If you can get away with it, stop what you're doing and click on the link to the video beneath this paragraph. It happened 10 years ago this week, May 4, 2007. It should make you smile. If you're a Sabres fan, you will immediately recognize it as "The Drury Goal."
But as you watch the video, don't focus on the moment pandemonium sets in; or the celebrating on the ice and in the stands; or Tim Connolly trying to climb, and perhaps ride around on, Chris Drury before he is engulfed by four other teammates; or a stunned Rick Jeanneret screaming "Seven-point-seven-seconds to go! Oooooh brother!"; or the referee furiously pointing at the ice behind New York Rangers goalie Henrik Lundqvist as if to say, "There! There! That puck really is in the net."
Let the video play for a while. And then enjoy the jubilation in the plaza outside what was then called HSBC Arena, as friends and strangers jump up and down and into each other's arms and cause the ground to shake.
The Sabres eventually won the game in overtime and the series against the Rangers, but they did not win the Stanley Cup that year. They have never won the Stanley Cup.
Watch the video again and then remember this about Sabres fans: We celebrated that hard over a goal that tied a second-round playoff game.
Yes, it was dramatic. It was thrilling. It also is telling, because it allows you to imagine what it might look like around here if a Sabre ever scores a goal to win a Stanley Cup.
But that's all we can do – imagine.
Buffalo sports fans are enduring an especially painful period. The Bills have not been to the playoffs since millennial was an adjective and not the kid who won't move out of your house, and the best thing to say about the Sabres is they no longer are trying to lose but manage to do it most of the time, anyway.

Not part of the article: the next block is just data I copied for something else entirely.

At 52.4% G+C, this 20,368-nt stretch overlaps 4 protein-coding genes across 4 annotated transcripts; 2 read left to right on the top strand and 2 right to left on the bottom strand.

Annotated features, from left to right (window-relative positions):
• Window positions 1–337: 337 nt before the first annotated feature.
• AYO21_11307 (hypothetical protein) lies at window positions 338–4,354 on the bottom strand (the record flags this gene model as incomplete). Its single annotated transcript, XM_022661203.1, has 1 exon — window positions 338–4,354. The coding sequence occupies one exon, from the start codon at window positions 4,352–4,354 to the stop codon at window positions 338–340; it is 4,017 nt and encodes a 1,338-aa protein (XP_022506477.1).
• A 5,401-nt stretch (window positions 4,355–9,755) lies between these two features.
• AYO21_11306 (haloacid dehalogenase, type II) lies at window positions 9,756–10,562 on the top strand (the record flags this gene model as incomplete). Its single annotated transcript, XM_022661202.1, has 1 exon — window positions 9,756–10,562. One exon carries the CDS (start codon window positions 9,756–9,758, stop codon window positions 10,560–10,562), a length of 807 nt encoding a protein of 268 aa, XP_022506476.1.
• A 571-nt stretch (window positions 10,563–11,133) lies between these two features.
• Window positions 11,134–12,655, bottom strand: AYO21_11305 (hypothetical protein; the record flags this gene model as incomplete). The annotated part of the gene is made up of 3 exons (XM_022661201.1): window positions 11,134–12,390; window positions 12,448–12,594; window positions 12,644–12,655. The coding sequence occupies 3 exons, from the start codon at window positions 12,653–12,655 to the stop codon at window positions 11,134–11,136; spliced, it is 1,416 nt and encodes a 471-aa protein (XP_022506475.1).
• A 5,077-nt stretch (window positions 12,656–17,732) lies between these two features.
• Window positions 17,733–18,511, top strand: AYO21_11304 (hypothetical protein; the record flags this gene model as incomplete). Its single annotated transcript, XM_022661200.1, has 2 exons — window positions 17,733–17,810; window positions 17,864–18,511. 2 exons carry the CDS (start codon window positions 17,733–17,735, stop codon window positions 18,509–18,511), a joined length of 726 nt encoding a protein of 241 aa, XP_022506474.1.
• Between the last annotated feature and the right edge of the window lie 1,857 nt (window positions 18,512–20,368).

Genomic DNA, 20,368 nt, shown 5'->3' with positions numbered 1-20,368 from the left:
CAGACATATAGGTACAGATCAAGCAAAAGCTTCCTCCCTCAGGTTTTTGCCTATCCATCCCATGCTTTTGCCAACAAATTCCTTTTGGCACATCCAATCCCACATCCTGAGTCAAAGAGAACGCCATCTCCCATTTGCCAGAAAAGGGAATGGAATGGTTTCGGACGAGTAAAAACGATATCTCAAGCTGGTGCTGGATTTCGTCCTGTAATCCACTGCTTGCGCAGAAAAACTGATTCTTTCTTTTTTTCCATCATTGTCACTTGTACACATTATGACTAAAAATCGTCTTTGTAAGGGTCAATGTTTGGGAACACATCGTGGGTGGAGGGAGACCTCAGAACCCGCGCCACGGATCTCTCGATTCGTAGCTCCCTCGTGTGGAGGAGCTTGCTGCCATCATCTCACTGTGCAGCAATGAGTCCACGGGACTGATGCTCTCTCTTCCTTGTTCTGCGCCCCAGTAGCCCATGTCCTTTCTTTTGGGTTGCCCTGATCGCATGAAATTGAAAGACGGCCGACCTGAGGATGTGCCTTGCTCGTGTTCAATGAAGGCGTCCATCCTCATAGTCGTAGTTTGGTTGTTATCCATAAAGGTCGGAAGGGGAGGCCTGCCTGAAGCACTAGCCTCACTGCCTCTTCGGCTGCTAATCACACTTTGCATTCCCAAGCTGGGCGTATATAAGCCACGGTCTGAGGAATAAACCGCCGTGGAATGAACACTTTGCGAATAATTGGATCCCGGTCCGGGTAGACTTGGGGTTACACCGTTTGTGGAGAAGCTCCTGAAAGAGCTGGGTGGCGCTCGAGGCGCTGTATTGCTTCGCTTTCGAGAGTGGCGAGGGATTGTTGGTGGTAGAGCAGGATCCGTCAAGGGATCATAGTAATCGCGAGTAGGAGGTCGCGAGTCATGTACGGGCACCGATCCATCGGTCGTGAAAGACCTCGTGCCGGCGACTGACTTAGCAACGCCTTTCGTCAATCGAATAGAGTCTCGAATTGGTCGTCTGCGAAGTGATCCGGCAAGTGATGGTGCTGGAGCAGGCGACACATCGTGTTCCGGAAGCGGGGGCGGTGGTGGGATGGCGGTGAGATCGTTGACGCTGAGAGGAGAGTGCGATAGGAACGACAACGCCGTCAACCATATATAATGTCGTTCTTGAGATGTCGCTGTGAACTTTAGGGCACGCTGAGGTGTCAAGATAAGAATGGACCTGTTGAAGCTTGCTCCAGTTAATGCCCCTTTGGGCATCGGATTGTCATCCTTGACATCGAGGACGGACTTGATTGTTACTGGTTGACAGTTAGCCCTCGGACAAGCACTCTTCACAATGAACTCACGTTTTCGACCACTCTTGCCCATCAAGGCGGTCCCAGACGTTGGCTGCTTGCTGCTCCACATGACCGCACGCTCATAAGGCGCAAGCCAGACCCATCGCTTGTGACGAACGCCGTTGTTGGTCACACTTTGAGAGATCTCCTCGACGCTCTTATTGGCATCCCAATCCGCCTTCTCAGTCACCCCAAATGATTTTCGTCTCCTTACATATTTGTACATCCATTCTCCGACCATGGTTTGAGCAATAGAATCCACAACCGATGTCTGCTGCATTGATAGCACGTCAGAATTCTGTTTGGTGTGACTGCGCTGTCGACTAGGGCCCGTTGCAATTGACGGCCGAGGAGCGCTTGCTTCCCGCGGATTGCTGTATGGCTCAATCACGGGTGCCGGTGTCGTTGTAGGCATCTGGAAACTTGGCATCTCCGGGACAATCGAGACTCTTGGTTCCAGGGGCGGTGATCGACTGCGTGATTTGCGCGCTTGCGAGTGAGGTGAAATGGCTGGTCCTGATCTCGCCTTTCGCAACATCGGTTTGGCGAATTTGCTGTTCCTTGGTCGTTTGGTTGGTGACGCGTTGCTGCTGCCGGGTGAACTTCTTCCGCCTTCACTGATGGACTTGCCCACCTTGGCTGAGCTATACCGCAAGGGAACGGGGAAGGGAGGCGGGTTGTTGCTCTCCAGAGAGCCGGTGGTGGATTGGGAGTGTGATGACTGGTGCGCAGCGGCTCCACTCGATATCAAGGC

On the plus side, both teams are hiring.
Speaking of which, I was listening recently to my former Rochester newspaper colleague and current WGR Radio talk show host Mike Schopp talk about how frustrated he gets with Buffalo sports fans and their unhealthy attachment to the past. (Guilty.) Some like the idea of Lindy Ruff coming back to coach, or Pat LaFontaine getting another shot at the front office. It's no surprise that Drury's name came up as a potential general manager candidate for the Sabres. When the Bills have an opening, we hear and read about Frank Reich.
Schopp makes the case that we need someone different, someone who does not represent the old way of thinking. He's right about that. But it's not that fans need to win with a familiar name leading the way. We may get caught up in nostalgia – it's easier to look back when the view ahead looks awful – but we really don’t care who leads the team to the promised land. (I think I speak for many when I say if our next coach wins a championship and during the postgame news conference proclaims that all puppies are evil and that he owns a talking eggplant, we would happily look the other way and go back to chanting "We're No. 1!")